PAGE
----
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BellaOnline's Orchids Editor

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Orchid Viruses

Guest Author - Susan Taylor

Orchid viruses are one of the most complicated topics that the average hobbyist will consider. Hopefully you will never encounter the problem, but if you trade plants and divisions with friends it is entirely possible that you will eventually see viruses. There are many viruses which attack orchids, but the most prevalent are Odontoglossum ringspot virus (ORSV) and Cymbidium mosaic virus (CyMV). For some excellent photographs of the effects of these viruses, visit Agdia.

Symptoms of these two viruses vary somewhat by genus. Many plants will be asymptomatic (show no symptoms) but just never grow or flower well. Cattleya and Phalaenopsis will display a variegated look, or striping, in the color of the petals and sepals at time of flowering. Cattleya and Laelia will sometimes show spotting either yellow or brownish or reddish on their leaves. Yellow spotting and striping of leaves of any variety of orchid are symptoms which are suspicious and should be heeded. If you have an orchid with any of these symptoms, quarantine the plant away from others since viruses are very easy to transmit from one plant to another.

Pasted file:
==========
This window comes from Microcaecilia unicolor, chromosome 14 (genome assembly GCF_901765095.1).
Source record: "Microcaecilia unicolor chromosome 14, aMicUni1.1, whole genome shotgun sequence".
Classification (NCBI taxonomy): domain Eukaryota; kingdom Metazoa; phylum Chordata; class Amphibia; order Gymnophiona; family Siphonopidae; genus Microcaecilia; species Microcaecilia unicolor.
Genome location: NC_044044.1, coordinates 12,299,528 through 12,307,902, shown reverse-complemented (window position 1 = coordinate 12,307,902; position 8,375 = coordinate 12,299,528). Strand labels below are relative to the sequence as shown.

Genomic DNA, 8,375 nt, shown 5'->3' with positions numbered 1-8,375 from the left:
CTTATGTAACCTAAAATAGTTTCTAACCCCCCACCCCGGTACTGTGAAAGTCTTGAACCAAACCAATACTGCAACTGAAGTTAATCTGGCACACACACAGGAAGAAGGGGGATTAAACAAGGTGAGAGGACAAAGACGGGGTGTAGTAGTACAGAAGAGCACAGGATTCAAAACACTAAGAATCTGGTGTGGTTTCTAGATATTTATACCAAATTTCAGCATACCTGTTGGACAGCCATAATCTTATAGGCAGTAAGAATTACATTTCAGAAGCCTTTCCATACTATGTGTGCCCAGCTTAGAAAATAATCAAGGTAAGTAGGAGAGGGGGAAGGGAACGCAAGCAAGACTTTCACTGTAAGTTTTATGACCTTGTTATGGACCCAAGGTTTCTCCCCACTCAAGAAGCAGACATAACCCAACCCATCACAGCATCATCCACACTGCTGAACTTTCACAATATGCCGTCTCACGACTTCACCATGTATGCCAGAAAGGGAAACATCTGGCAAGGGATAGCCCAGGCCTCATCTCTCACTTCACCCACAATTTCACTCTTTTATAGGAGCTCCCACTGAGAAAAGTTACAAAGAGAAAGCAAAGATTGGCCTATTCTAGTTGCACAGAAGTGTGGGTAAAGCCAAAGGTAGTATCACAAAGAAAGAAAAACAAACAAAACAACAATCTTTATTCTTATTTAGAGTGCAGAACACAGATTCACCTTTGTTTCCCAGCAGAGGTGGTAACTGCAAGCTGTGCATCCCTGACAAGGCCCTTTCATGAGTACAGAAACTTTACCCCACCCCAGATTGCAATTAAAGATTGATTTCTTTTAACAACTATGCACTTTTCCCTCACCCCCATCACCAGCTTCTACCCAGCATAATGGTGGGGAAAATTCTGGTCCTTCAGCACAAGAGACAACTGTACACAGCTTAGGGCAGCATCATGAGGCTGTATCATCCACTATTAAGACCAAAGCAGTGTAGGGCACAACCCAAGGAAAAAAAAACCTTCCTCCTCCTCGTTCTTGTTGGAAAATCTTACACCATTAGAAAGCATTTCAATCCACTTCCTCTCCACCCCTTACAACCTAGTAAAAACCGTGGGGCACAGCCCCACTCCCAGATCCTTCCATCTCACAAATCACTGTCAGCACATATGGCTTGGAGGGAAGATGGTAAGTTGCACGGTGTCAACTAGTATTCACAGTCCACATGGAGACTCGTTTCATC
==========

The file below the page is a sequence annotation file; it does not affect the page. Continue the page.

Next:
Viruses are the main reason that so much has been written about disinfecting tools and hands between plants. It is especially easy to transmit when the tool has been used for cutting a leaf or inflorescence of an infected plant and then used to cut another plant. Use a disposable razor blade for these chores to reduce the chances of passing on viruses. To disinfect tools use a 1:9 (one part bleach to nine parts water) bleach/water solution and dip your tools for at least one minute. Be sure to rinse tools to reduce the corrosive effects of the bleach on metal.

Virus testing can be done by sending a leaf to various testing laboratories or by ordering testing strips from a lab to do the test yourself. Agdia testing strips are available in groups of five for the hobbyist. In Europe visit Pocket Diagnostic for a similar product. Many orchid societies are ordering these strips for their members so that each person can get only as many as they need. Testing is done by taking a small sample of the orchid leaf or root, reducing the sample to a semi-liquid form and dipping a test strip in the sample. Results are read on the test strip. They are quite reliable if used correctly, however they are relatively expensive.
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Content copyright © 2013 by Susan Taylor. All rights reserved.
This content was written by Susan Taylor. If you wish to use this content in any manner, you need written permission. Contact Anu Dubey Dharmani for details.

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